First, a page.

#50 Leif G.W. Persson, The Dying Detective

Leif G.W. Persson, The Dying Detective (Den döende detektiven), trans. from Swedish by Neil Smith (London: Doubleday, 2016 [2010]). 5 stars


Opening line: Karlbergsvägen 66 in Stockholm is the location of Günter’s, the best hotdog kiosk in Sweden.

Leif G.W Persson is a writer at the absolute top of his game. The Dying Detective is the seventh of his novels to appear in English, and is a gripping, absorbing, beautifully plotted read. Not only does it succeed brilliantly on its own terms, but deftly extends the universe of his previous novels, and, like another of his novels, Linda, pays homage to a giant of the crime genre in a truly inventive way.

The opening of The Dying Detective shows Lars Martin Johansson, a retired Swedish Police Chief, suffer a stroke after a lifetime of unhealthy excess. Readers of earlier Persson novels will remember Johansson as a brilliant investigator with an uncanny ability to ‘see around corners’. Now we find him frustrated by his physical limitations and slow recovery – a sobering depiction of the aftermath of a stroke – and drawn into the investigation of a cold case, the murder of nine-year-old Yasmine Ermegan in 1985. Before long, he has assembled a rag-tag team of old police contacts and lay-experts to help him crack the crime.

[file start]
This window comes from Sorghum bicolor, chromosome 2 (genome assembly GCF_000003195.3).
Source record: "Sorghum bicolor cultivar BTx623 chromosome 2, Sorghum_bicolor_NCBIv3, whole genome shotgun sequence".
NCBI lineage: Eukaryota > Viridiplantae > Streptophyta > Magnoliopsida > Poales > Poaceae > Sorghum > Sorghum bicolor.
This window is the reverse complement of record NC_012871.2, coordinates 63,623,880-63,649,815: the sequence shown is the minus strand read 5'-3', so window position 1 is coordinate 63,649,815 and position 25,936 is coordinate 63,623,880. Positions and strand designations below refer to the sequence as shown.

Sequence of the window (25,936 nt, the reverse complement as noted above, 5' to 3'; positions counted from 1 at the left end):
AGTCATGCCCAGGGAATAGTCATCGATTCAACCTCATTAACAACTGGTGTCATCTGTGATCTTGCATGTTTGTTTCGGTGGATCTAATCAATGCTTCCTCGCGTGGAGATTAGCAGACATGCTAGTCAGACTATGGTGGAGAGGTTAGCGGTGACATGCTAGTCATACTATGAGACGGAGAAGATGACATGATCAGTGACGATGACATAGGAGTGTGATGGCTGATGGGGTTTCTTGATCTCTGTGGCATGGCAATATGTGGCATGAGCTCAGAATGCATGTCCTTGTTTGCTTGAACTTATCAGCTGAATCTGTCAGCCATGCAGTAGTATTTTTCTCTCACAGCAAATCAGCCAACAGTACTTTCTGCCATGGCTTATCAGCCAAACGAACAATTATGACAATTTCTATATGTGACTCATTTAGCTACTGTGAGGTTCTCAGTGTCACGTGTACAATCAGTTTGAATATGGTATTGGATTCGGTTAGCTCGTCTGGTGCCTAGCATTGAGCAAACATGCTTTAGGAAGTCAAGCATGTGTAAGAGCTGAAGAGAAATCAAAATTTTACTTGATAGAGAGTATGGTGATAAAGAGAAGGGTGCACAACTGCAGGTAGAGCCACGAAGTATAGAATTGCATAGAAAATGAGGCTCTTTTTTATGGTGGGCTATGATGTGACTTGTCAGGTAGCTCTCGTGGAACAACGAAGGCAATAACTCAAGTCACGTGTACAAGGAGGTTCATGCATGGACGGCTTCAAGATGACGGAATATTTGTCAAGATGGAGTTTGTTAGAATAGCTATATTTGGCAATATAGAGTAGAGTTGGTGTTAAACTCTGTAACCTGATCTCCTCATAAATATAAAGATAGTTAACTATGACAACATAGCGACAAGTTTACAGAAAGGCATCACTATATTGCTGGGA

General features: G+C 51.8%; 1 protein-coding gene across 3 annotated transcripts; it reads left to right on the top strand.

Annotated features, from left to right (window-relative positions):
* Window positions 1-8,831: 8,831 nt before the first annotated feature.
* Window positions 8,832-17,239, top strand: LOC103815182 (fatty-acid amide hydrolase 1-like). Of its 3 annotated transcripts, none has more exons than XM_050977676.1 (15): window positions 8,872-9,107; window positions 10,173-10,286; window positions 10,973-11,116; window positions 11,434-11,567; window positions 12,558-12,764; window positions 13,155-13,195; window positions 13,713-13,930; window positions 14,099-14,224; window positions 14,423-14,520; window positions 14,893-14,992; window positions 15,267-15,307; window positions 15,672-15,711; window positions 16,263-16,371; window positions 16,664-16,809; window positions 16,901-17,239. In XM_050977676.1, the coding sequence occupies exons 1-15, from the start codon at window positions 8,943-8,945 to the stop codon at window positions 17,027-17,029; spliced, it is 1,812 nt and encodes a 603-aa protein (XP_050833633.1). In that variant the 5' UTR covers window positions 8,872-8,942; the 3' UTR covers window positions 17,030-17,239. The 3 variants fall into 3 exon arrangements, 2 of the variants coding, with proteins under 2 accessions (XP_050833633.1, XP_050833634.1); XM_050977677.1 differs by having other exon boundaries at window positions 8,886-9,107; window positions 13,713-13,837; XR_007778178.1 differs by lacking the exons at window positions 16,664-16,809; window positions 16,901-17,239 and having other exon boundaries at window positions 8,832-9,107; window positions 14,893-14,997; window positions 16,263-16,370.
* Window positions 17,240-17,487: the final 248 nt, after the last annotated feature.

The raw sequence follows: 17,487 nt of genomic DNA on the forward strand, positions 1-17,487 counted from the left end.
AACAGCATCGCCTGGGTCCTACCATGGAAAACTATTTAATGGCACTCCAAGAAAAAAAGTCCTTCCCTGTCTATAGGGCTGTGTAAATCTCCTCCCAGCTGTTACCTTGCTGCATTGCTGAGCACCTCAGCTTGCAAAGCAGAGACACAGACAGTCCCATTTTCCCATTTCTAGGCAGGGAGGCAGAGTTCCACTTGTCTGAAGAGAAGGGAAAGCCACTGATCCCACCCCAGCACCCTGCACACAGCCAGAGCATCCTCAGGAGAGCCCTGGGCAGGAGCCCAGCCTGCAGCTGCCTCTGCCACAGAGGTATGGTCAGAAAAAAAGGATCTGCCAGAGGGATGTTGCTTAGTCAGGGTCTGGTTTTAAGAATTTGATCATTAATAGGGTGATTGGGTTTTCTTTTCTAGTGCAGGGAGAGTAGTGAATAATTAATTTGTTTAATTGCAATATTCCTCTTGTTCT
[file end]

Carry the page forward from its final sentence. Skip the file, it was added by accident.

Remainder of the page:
From the very beginning, the novel adds an extra level of complexity to the investigation of Yasmine’s case: the challenge for Johansson is not simply identifying the perpetrator, but figuring out what to do if he finds him, for a new statute of limitations means that the killer can’t legally be held to account for his crime. And this is where Persson’s literary homage comes in. Around two-thirds of the way through the novel, Johansson is shown praising Swiss writer Friedrich Dürrenmatt’s Der Richter und sein Henker (The Judge and his Hangman), originally published in 1950. He states that a good book ‘can give you something to think about, and if it’s really good then reading it can even make you a better person. I’ve read this one several times’.


In The Judge and his Hangman, Inspector Bärlach, who is in poor health and at the end of his career, does battle with an old adversary, a man who delights in committing crimes in such a way that the legal system can’t touch him. Bärlach is desperate to bring him to justice, but knows that he’ll have to act unlawfully to do so – a terrible dilemma for a policeman who has upheld the rule of law all his life. The novel stresses the illegality of Old Testament justice, but also the terrible moral consequences of such action for the self-appointed ‘judge’ or ‘hangman’. And that’s not all. A later Dürrenmatt novel, Das Versprechen (The Pledge, 1958), features a policeman who becomes obsessed with the unsolved murder of a young girl, and whose desperate need for justice leads him to act unethically. This clever ‘intertextuality’ is carried off by Persson with a light, expert touch. It’s like watching a jazz musician improvising brilliantly with the main melody of a song.